How it all began
In 1964, the artists’ group that founded Ikon published a prospectus that was as clear as it was idealistic. Their aesthetic proposition was neatly summarised:
“Ikon is intended as an antithesis to exclusive art establishments and galleries … [it] has been formed because of the need for an accessible place where the exchange of visual ideas can become a familiar reality.”
A GALLERY WITHOUT WALLS
Ikon was first conceived of as a ‘gallery without walls’, a headquarters for a fluid artistic programme touring to non-art venues. In 1965 it took up residence in an octagonal glass-walled kiosk in Birmingham’s brave new Bullring precinct, adjacent to the landmark Rotunda building.
Supported from the beginning by a modest and visionary couple, Angus and Midge Skene, it challenged a conservative local art world. Taking the idea of an ‘ikon’ as a mobile art object focused towards a local audience.
The four artists officially listed as the founders of Ikon – Jesse Bruton, Robert Groves, Sylvani Merilion and David Prentice – were joined by several others in order to help develop and articulate the original vision. They included Peter Berry, Trevor Denning, Dinah Prentice and John Salt.
We had a meeting at Midge and Angus’ in order to decide on a name for the organisation. We all turned up with suggestions, such as “New Birmingham Gallery” and “Image”.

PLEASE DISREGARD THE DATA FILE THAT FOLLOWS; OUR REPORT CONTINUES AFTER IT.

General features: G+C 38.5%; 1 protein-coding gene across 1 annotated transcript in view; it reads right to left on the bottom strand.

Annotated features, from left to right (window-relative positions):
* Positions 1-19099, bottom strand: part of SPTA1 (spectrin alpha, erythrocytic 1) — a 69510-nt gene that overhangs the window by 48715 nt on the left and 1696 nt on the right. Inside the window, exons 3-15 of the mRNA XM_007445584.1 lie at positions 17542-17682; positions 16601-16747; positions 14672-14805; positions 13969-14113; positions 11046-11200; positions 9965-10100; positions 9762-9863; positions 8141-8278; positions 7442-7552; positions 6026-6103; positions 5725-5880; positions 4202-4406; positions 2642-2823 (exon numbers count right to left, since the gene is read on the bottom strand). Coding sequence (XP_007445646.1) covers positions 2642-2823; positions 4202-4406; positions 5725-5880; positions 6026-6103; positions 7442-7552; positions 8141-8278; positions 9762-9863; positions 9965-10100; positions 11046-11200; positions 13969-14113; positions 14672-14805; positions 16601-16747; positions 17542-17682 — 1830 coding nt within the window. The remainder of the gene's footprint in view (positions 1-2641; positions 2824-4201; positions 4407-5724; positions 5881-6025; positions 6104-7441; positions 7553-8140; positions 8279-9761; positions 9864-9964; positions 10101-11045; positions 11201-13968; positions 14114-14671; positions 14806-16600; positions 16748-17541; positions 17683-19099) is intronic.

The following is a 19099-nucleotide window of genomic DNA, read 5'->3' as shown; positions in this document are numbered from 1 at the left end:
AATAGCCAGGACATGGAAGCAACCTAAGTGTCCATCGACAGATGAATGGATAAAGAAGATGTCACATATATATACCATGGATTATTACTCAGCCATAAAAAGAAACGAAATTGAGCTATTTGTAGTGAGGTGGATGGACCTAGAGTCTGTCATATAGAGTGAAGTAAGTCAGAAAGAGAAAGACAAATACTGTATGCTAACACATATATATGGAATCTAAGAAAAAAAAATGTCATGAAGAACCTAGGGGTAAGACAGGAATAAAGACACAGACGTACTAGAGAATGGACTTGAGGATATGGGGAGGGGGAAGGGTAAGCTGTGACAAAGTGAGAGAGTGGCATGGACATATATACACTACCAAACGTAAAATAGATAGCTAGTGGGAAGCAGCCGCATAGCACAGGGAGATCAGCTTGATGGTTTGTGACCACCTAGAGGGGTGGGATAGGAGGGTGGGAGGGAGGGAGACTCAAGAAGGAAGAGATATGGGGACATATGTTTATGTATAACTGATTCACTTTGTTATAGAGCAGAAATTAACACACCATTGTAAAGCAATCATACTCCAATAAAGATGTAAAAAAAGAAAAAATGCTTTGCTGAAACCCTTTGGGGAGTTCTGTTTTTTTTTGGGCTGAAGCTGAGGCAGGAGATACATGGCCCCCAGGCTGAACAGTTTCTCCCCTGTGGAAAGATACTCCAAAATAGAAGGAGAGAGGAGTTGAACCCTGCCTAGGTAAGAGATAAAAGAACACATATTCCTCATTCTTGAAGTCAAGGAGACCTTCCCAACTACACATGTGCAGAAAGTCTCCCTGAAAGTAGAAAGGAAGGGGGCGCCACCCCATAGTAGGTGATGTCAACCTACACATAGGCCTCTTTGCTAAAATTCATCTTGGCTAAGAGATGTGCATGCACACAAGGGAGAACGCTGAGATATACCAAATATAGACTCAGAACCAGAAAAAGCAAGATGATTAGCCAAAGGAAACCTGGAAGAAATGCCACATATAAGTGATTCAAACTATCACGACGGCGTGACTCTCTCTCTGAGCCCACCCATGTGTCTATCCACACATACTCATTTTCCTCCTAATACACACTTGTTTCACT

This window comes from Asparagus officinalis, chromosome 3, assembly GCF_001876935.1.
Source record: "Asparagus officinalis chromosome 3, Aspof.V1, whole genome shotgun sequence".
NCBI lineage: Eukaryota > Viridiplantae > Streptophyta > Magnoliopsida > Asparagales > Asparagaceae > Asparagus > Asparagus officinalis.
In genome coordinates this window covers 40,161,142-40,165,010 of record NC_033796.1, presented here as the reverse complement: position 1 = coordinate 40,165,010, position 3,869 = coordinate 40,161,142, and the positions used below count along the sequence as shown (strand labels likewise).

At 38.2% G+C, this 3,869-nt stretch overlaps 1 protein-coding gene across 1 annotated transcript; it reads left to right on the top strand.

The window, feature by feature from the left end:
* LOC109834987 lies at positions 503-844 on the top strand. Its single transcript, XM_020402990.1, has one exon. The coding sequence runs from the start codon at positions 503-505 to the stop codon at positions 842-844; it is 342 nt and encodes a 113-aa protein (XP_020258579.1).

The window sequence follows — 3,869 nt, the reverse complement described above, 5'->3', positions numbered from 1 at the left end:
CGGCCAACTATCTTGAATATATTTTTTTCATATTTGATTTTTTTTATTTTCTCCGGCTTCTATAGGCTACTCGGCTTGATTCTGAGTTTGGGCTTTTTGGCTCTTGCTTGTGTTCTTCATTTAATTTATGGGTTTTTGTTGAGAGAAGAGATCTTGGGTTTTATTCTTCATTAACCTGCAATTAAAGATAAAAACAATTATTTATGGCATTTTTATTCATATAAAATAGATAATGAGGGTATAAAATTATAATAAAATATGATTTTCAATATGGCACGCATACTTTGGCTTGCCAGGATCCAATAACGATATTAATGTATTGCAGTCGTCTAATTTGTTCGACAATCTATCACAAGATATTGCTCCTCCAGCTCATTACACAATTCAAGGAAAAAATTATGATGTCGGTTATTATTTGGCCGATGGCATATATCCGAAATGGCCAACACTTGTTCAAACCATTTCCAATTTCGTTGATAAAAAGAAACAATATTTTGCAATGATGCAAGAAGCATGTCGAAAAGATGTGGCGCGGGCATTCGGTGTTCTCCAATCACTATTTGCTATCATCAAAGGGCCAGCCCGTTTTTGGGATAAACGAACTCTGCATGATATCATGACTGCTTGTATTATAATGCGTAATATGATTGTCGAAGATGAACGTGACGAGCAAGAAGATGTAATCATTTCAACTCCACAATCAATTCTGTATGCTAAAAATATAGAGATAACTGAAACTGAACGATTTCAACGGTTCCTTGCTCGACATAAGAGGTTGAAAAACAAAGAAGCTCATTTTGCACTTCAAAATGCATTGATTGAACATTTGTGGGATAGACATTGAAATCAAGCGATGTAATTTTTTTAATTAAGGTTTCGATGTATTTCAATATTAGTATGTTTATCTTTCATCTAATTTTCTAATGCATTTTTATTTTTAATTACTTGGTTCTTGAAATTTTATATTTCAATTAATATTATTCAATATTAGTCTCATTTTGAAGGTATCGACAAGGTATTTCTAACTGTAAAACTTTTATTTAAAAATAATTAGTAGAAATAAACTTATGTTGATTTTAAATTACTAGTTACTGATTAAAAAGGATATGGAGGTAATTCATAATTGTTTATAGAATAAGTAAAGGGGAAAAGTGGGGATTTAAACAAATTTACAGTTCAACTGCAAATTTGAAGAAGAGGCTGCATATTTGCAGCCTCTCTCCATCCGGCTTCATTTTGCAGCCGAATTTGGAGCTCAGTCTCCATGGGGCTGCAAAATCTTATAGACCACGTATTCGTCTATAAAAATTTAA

I was particularly interested in Russian or Greek – eastern orthodox – icons, and thought well “Ikon” is a lovely word. It means image and you get a four letter word that divides beautifully geometrically and was splendid in all directions.
It was appropriate (also) because it suggested moving images … When I mooted it the others said “Oh no, no really, no, not having any of that …” After a few more beers everyone else’s suggestions were shot down and they said “Oh well, I suppose it will have to be Ikon then”.
IKON AT 50
This short film, produced for Ikon’s 50th anniversary in 2014, is about Ikon’s development from a small artist-led space in the Bullring in the 1960s to its position as an internationally renowned art gallery at the heart of Birmingham’s cultural scene.
Explore Ikon’s history through our digital archive including a specific series of group exhibitions looking back at Ikon’s artistic programme through the lens of a particular decade, to date the 60s, 70s, 80s and 90s.